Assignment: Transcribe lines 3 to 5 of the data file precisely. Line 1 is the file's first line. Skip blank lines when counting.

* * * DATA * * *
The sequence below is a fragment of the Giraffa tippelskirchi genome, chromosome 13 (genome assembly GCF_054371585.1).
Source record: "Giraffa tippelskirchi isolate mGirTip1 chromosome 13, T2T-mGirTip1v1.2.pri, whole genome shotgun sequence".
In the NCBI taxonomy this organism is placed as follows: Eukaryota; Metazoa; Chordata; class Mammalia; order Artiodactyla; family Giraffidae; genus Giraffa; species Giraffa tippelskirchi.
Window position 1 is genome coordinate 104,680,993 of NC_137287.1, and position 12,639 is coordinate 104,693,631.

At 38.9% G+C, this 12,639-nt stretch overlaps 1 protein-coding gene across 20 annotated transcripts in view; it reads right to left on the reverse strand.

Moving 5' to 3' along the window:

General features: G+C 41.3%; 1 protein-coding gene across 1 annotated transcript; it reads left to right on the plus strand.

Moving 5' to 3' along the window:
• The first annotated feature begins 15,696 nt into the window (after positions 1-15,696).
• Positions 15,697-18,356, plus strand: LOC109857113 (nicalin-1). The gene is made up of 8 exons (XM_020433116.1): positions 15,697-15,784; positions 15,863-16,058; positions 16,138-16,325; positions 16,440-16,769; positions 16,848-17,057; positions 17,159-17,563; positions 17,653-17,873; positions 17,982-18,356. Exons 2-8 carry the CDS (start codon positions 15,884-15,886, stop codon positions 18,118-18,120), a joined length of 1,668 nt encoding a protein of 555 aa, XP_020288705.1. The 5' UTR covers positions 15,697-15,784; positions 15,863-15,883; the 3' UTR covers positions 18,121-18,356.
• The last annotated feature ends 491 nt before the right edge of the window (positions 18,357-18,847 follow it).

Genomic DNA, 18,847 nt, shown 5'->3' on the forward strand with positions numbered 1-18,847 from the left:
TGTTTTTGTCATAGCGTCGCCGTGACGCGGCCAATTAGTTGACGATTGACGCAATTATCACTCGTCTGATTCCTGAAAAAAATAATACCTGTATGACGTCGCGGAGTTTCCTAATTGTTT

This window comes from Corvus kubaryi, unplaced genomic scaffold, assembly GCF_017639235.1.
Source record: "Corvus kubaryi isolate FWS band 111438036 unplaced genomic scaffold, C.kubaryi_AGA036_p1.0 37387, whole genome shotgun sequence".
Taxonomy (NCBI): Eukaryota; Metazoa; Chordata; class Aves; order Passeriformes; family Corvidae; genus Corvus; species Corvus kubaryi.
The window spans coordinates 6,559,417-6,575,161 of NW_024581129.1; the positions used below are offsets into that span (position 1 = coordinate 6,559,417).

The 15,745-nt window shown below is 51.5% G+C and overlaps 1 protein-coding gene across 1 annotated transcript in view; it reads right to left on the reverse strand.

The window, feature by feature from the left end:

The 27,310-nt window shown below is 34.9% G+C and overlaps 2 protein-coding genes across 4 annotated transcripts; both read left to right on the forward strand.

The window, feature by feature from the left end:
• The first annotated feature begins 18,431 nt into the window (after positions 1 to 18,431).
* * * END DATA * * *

In the NCBI taxonomy this organism is placed as follows: Eukaryota; Metazoa; Chordata; class Mammalia; order Artiodactyla; family Giraffidae; genus Giraffa; species Giraffa tippelskirchi.
Window position 1 is genome coordinate 104,680,993 of NC_137287.1, and position 12,639 is coordinate 104,693,631.

At 38.9% G+C, this 12,639-nt stretch overlaps 1 protein-coding gene across 20 annotated transcripts in view; it reads right to left on the reverse strand.